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Nigeria: Nigeria is the most homophobic country in the world, according to a 2013 poll, which found 97 percent of citizens think society should not accept homosexuality. The laws reflect that: Same-sex couples face up to 14 years in prison and even public displays of same-sex affection are illegal.
Uganda: The spotlight has been focused on Kampala recently for its anti-LGBT policies. A law passed this week makes homosexuality punishable by up to life in prison, gay rights activists have been murdered, and gay citizens are widely discriminated against.
Zimbabwe: President Robert Mugabe has made a crusade out of homophobia – with widespread public approval. Last year, Mugabe threatened to behead gay Zimbabweans and described them as “filth.”
Saudi Arabia: Basing its law, it says, on a strict interpretation of Islamic law, the current Saudi regime has made gay sex punishable by death by the lash. But according to some reports from inside the Kingdom, that doesn’t mean homosexuality isn’t common.
India: Thought of as a highly tolerant society, it came as a surprise earlier this year when the country’s highest court reinstated a colonial-era law criminalizing gay sex. But the decision has been met with protests and the court’s decision is being challenged.
Honduras: There have been a spate of anti-LGBT hate crimes here in recent years. More than 80 LGBT people have been killed in anti-LGBT hate crimes since 2009 and LGBT-rights activist say they are shunned by their families and communities.
Jamaica: Sex between men is illegal, hate crimes are alarmingly common and the government seems reluctant to protect gays from violence. Senegal One of the most anti-gay countries in the world, according to a 2013 Pew poll, which found 96 percent of Senegalese think society should not accept homosexuality, only surpassed by Nigeria at 97 percent. Gay sex is illegal and discrimination is commonplace.
Afghanistan: It may no longer be under the rule of the Taliban (at least in much of the country), but harsh views toward homosexuality still remain. It’s still news when an Afghan comes out as gay, even from Toronto. Yet its male homosexual culture is widespread but rarely commented on.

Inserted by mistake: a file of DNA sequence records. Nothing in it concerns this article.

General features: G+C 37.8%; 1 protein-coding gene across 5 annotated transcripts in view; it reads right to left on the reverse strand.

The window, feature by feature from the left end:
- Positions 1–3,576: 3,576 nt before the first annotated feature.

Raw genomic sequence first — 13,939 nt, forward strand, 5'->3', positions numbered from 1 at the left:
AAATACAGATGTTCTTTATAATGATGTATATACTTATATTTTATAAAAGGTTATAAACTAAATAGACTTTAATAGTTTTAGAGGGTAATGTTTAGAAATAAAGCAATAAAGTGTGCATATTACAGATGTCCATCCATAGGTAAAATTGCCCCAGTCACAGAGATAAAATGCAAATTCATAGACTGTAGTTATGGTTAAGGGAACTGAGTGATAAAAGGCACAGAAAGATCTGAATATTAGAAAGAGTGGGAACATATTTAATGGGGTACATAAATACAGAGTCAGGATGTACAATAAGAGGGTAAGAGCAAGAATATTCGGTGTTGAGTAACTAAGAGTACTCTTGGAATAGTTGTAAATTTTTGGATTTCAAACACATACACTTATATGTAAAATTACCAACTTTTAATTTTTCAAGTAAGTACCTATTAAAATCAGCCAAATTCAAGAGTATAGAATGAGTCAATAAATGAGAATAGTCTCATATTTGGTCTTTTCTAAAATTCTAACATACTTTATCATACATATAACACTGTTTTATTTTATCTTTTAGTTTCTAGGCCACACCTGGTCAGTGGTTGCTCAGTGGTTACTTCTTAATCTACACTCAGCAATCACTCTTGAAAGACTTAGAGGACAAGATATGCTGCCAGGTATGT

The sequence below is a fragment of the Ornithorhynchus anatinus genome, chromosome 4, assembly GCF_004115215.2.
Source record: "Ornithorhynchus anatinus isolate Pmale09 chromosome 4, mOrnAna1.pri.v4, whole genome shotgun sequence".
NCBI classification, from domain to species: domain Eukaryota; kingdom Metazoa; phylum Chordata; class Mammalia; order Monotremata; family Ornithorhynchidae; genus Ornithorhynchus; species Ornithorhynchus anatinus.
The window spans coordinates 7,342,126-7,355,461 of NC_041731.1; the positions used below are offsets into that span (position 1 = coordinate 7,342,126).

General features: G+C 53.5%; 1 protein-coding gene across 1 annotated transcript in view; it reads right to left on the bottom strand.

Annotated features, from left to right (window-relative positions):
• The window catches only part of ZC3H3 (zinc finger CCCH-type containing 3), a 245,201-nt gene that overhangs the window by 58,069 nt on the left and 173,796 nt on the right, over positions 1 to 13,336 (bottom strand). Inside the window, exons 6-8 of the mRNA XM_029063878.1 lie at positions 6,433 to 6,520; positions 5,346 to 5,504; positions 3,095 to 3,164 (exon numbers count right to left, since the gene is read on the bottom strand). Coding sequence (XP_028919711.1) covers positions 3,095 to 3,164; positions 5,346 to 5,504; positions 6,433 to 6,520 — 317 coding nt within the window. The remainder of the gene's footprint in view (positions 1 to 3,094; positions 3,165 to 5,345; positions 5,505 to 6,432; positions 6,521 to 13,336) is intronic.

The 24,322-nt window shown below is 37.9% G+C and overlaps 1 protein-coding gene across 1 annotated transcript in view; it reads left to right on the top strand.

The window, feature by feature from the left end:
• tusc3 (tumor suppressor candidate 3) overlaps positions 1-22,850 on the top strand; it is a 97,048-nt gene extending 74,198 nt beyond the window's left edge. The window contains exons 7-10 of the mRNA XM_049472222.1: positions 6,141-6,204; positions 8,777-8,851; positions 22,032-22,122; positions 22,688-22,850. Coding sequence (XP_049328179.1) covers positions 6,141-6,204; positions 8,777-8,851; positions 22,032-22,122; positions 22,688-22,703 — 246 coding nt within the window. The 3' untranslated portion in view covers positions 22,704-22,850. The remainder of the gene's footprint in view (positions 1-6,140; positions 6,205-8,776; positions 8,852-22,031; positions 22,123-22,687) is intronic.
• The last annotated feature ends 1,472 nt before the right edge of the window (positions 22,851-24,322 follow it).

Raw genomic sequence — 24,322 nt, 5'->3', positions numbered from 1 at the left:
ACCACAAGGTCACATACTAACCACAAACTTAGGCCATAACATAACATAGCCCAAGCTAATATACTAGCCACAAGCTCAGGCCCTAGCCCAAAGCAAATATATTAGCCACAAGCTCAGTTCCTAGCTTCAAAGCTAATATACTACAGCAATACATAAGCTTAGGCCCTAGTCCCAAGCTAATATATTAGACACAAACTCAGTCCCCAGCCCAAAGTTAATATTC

Iran: Mahmoud Ahmadinejad, Iran’s last president, famously told Americans: “We don’t have homosexuals in our country like you do.” His successor, Hassan Rouhani, elected last June, hasn’t made gay rights – or anti-gay legislation – a priority, but it’s already on the books. Homosexuality is illegal in Iran and can even be punishable by death in certain cases.
Lithuania: The Baltic state’s parliament is considering a law similar to Russia’s notorious anti-gay anti-propaganda law. And while homosexuality isn’t illegal, it has many opponents. Last year’s second-ever gay pride parade was interrupted by homophobic protesters.
Sudan: Homosexuality is punishable by death and even attempts at arranging a homosexual act can lead to a prison sentence. The good news is that there have been stirrings in recent years of a pro-LGBT rights movement.
The United States: We have undoubtedly made great strides in LGBT rights in recent years, from same-sex marriage to equality in the military. But Texas, Louisiana, South Carolina and several other states have laws on the books that resemble Russia’s anti-gay propaganda laws. And anti-LGBT hate crimes remain frighteningly common, especially against transgender people.
Photo: Gay rights activists hold placards during a protest against a verdict by the Supreme Court in New Delhi December 15, 2013. (Photo credit: Adnan Abid/Reuters)
This week’s cover story looks at the surprisingly challenging environment gay figure skaters face as competitors in what many consider to be the Olympics’ ‘gayest’ sport. Abigail Jones has the story.
Related: Many of the athletes selected for the 2014 Sochi Olympic delegation by President Obama are openly members of the LGBT community.
In many countries, it’s getting better for the LGBT community. In Ethiopia, it’s only getting worse.
[Update: Now with photo.]
Andrew Sullivan on ‘homophobia’:
I don’t like the word myself. There’s a smugness to it that doesn’t sit well with me. And it also implies that a religious or moral position against homosexuality is inherently irrational. It may be highly rational in the context of wanting to maintain a social hierarchy, or a coherent theocracy. I also think that a lot of anti-gay feeling is fear-driven, but it is also contempt-driven. Why not replace homophobia with fear and hatred of gay people. Orwell would approve, I suspect. Use shorter words when possible; avoid Latinate constructions; keep language real. So I guess I have no real problem with the AP’s decision as long as it does not lead to ignoring stories of anti-gay fear and loathing that need to be told.
Flash mob proposal!
This is a devastating story about a soldier and a cadet who were both assaulted on the same night by a Staff Sergeant, who infected them with HIV, leading to their ineligibility for military service. Oh, also? The cadet says they made it abundantly clear that day that the Army wasn’t liable for any medical care or benefits related to his diagnosis.
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Mahmoud Hassino, a gay Syrian man who has joined millions of other Syrians in the uprising against the regime of Bashar al-Assad (but is now living in Turkey) says despite tight cultural restrictions, he has had no problems finding gay partners. Homosexuality remains a criminal offense in Syria, though some gay men and lesbians still support Assad, Hassino says, as they fear that if conservative Islamists come to power, they would face even more repression.
Out and proud hip-hop artist Le1f tells us what he thinks of World Star Hip Hop’s recent grammatically-challenged headline, “This Is What Happens When Rappers Start Admitting Their Gay? Hip-Hop Artist Le1f—Wut.”